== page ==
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When a migraine patient experiences vertigo, they feel like they are spinning or moving when in fact, they are still. Migraine-related vertigo may also happen along with nausea and vomiting. When vertigo occurs as a migraine symptom, it is called migrainous vertigo or vestibular migraine. Migraine is responsible for more cases of vertigo than any other medical condition. Studies show that about 25 percent to 30 percent of people living with migraine experience vertigo.

In the 2017 In America survey, over 4500 individuals with migraine shared their migraine frequency and migraine symptoms. While head pain is the most commonly experienced migraine symptom, people with chronic migraine experienced vertigo more frequently than people with high-frequency episodic and episodic migraine.

How to tell if you have vertigo or motion sickness

Because vertigo and motion sickness are similar, sometimes it may be difficult to tell which you are experiencing. If your nausea and dizziness get better or go away once you stop moving, then you have motion sickness. If the spinning feelings continue, even when you are being still, then it is considered vertigo.

Migraine and vertigo

A person’s sense of balance is controlled by the inner ear. However, the cause of vertigo in people with migraine hasn’t been proven. One suggestion is that a defect in the calcium channels of the brain and inner ear may be responsible for the migraine pain and the balance issues related to vertigo.

These migraine symptoms can happen along with migraine pain or the migraine dizziness can occur without pain. People with migraine can experience vertigo before, during or after migraine pain. The migraine-associated vertigo can happen with or without movement. Symptoms may last for a few seconds or a few days. The attacks often occur in clusters, starting and stopping for a period of time.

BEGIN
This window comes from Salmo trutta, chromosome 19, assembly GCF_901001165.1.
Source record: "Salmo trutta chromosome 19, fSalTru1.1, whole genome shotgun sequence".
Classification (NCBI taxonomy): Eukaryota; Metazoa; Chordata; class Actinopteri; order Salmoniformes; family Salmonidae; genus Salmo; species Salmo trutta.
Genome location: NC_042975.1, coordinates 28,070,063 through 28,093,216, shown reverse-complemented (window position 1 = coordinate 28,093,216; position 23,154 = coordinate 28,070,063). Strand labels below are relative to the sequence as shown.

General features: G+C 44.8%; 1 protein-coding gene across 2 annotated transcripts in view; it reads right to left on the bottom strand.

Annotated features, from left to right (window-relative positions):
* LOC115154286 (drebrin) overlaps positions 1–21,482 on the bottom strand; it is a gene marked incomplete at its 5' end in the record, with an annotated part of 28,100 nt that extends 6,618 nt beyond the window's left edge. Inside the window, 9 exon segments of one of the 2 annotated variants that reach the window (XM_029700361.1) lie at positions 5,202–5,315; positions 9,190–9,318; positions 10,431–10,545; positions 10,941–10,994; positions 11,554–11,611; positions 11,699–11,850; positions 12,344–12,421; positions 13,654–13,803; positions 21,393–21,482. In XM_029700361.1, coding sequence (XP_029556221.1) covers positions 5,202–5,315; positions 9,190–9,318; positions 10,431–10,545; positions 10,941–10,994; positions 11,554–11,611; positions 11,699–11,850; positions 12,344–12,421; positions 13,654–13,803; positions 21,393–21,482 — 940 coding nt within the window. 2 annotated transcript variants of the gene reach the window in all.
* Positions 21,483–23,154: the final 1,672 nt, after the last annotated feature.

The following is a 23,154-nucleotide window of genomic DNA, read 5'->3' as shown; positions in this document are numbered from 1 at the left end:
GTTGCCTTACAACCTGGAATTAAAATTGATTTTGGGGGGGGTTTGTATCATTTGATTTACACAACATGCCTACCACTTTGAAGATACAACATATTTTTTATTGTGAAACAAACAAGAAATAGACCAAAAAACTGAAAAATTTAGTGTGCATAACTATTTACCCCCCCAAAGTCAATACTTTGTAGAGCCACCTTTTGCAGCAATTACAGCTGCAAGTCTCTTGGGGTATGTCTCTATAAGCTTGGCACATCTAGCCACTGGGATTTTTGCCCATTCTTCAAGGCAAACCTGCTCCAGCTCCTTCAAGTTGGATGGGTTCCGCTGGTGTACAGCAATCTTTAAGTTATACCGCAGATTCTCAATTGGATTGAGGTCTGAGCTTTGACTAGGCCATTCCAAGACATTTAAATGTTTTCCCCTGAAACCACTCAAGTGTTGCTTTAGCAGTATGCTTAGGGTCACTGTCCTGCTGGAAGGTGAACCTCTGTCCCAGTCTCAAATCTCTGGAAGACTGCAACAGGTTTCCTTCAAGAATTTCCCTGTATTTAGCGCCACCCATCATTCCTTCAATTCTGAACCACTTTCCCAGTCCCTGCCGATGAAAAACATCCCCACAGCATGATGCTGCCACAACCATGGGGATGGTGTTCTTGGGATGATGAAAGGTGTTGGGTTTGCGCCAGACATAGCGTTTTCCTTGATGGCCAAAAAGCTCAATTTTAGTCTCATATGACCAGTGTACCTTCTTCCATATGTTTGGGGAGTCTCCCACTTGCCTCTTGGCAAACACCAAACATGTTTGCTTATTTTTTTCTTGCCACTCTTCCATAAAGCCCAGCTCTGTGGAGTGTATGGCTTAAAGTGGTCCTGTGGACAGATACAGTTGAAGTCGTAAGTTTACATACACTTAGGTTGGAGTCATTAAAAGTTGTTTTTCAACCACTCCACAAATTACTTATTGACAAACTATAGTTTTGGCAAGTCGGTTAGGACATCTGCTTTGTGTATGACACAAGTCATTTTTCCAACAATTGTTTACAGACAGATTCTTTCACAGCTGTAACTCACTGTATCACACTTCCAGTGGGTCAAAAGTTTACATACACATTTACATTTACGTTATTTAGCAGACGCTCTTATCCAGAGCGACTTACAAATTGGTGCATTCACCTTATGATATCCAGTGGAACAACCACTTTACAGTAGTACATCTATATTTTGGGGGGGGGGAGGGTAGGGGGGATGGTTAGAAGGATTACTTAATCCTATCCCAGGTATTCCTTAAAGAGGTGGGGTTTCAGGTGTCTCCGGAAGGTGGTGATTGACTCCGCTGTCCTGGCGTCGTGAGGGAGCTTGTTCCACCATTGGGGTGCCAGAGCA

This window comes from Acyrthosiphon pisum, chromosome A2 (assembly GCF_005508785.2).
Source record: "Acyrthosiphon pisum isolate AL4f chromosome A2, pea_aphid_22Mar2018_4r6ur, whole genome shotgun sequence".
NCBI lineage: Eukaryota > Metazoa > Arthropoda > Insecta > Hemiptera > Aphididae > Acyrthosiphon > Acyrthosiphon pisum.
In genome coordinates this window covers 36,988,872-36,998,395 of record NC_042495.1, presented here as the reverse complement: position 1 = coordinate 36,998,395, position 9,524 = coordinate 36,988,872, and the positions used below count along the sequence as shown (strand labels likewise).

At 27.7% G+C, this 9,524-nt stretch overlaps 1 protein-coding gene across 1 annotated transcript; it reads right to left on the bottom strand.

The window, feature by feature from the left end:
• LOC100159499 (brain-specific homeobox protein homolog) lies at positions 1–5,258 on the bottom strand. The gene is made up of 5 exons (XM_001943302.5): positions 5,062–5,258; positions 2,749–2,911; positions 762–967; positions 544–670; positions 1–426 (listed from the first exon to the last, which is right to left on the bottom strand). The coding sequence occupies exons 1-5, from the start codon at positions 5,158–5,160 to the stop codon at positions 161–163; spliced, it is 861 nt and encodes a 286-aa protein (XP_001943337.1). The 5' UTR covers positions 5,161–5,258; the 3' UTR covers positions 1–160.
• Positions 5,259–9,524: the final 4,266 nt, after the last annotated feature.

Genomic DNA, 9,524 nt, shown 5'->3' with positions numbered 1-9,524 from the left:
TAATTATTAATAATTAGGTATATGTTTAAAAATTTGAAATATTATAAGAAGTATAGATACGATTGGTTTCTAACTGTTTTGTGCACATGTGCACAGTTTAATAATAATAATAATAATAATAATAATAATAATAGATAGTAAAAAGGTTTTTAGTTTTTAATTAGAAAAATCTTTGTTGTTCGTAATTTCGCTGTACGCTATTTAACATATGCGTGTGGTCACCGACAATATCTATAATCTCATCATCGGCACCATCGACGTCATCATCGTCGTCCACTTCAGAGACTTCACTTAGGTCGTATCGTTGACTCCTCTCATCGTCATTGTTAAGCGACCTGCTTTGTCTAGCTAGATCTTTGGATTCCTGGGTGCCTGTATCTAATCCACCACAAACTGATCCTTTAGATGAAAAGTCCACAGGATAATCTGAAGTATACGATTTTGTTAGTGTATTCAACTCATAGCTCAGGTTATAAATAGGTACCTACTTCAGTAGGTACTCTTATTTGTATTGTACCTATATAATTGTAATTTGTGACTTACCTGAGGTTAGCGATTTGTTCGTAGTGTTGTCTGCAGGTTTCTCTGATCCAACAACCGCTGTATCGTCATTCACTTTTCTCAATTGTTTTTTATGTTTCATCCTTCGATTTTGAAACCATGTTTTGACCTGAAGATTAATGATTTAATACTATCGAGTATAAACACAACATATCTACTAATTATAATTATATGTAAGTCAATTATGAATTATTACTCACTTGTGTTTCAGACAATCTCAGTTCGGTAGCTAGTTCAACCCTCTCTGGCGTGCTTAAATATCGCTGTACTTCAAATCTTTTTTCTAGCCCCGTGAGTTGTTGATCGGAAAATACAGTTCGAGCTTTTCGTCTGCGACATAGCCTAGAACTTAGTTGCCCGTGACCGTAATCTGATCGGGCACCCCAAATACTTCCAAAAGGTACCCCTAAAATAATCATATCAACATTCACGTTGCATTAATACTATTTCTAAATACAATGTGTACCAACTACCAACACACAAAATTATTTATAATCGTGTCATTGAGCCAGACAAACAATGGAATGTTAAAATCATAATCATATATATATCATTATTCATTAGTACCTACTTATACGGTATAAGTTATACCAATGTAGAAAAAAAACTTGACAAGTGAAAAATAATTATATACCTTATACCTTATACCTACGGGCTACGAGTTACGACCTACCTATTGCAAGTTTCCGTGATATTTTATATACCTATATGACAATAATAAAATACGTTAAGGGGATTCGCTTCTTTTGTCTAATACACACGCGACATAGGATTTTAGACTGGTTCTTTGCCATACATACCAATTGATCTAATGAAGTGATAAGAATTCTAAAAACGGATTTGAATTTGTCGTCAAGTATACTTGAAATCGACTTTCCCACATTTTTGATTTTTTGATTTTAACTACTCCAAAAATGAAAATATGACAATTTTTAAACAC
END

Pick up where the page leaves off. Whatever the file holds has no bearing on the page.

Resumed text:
Vertigo with migraine is very common. After vision changes, vertigo is the most frequent symptom reported by people living with migraine who experience migraine with aura. People with migraine are more likely to experience dizziness than those without migraine. These symptoms sometimes strike in childhood with brief vertigo attacks – then as adults many children with these symptoms develop migraine.

Researchers have studied the relationship between migraine and vertigo since the 1800s.

Symptoms of migraine and vertigo

  • Imbalance
  • Dizzy spells
  • Sense of spinning, whirling, tilting, rocking, falling or motion
  • Sensitivity to motion, particularly head movement
  • Visual motion sensitivity, or feeling motion sickness after seeing something move
  • Motion sickness
  • Nausea
  • Vomiting
  • Lightheaded feeling
  • Pressure or stuffiness in ears

When vertigo is severe, it can cause difficulty standing or walking.

A study of 47 people who experienced migraine with aura found that 32 percent listed vertigo as a symptom.

In a 2004 study of 20 people with migraine who experienced vertigo, almost all of them 19 experienced nausea. The next most common symptom was light sensitivity, also called photophobia, experienced by 14; and head pain was reported by 13.

Community experiences of migraine and vertigo advocates frequently write about their experiences with vertigo and vestibular migraine. When a migraine attack comes in a public place, advocates share the importance of support when dealing with vertigo at work. People with migraine and vertigo also have to face the perception and stigma of why they may look dizzy or off-balanced and how vestibular migraine and anxiety may linked. For many living with migraine, frequency and symptoms can vary and be unpredicatable leading to ever changing and new symptoms including vertigo. Note, it’s important to always discuss any new symptoms with your doctor as they may be unrelated to migraine.


Written by: Otesa Miles | Last reviewed: August 2014
The interrelations of migraine, vertigo and migrainous vertigo, Neurology, Neuhauser, 2001